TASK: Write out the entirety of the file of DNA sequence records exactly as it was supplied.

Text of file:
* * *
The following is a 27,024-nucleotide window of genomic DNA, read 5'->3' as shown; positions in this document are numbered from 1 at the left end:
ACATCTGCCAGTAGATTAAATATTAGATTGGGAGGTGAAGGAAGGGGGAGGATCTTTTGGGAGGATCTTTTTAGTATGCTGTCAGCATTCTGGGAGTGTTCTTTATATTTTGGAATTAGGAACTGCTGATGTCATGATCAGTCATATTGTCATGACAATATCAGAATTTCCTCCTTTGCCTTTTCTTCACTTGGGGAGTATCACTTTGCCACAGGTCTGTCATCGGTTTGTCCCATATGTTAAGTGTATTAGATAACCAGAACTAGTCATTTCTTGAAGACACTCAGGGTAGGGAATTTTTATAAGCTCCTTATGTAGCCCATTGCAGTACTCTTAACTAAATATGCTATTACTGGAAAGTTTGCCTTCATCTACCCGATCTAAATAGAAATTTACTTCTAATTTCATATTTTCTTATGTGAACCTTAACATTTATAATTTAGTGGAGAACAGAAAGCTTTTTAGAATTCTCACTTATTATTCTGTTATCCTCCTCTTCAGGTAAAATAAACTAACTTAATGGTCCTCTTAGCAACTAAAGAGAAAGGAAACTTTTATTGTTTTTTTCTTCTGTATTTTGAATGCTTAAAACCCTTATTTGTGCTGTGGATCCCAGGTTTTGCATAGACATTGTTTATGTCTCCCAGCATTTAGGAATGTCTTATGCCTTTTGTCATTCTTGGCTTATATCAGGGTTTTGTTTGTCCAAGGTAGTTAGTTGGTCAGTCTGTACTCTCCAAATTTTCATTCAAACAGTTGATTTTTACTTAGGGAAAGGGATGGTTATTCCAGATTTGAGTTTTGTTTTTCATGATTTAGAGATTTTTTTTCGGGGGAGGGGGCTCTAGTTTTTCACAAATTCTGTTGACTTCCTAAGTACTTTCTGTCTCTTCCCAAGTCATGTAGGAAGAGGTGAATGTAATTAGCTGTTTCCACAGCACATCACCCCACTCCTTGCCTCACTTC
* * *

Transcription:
The following is a 27,024-nucleotide window of genomic DNA, read 5'->3' as shown; positions in this document are numbered from 1 at the left end:
ACATCTGCCAGTAGATTAAATATTAGATTGGGAGGTGAAGGAAGGGGGAGGATCTTTTGGGAGGATCTTTTTAGTATGCTGTCAGCATTCTGGGAGTGTTCTTTATATTTTGGAATTAGGAACTGCTGATGTCATGATCAGTCATATTGTCATGACAATATCAGAATTTCCTCCTTTGCCTTTTCTTCACTTGGGGAGTATCACTTTGCCACAGGTCTGTCATCGGTTTGTCCCATATGTTAAGTGTATTAGATAACCAGAACTAGTCATTTCTTGAAGACACTCAGGGTAGGGAATTTTTATAAGCTCCTTATGTAGCCCATTGCAGTACTCTTAACTAAATATGCTATTACTGGAAAGTTTGCCTTCATCTACCCGATCTAAATAGAAATTTACTTCTAATTTCATATTTTCTTATGTGAACCTTAACATTTATAATTTAGTGGAGAACAGAAAGCTTTTTAGAATTCTCACTTATTATTCTGTTATCCTCCTCTTCAGGTAAAATAAACTAACTTAATGGTCCTCTTAGCAACTAAAGAGAAAGGAAACTTTTATTGTTTTTTTCTTCTGTATTTTGAATGCTTAAAACCCTTATTTGTGCTGTGGATCCCAGGTTTTGCATAGACATTGTTTATGTCTCCCAGCATTTAGGAATGTCTTATGCCTTTTGTCATTCTTGGCTTATATCAGGGTTTTGTTTGTCCAAGGTAGTTAGTTGGTCAGTCTGTACTCTCCAAATTTTCATTCAAACAGTTGATTTTTACTTAGGGAAAGGGATGGTTATTCCAGATTTGAGTTTTGTTTTTCATGATTTAGAGATTTTTTTTCGGGGGAGGGGGCTCTAGTTTTTCACAAATTCTGTTGACTTCCTAAGTACTTTCTGTCTCTTCCCAAGTCATGTAGGAAGAGGTGAATGTAATTAGCTGTTTCCACAGCACATCACCCCACTCCTTGCCTCACTTC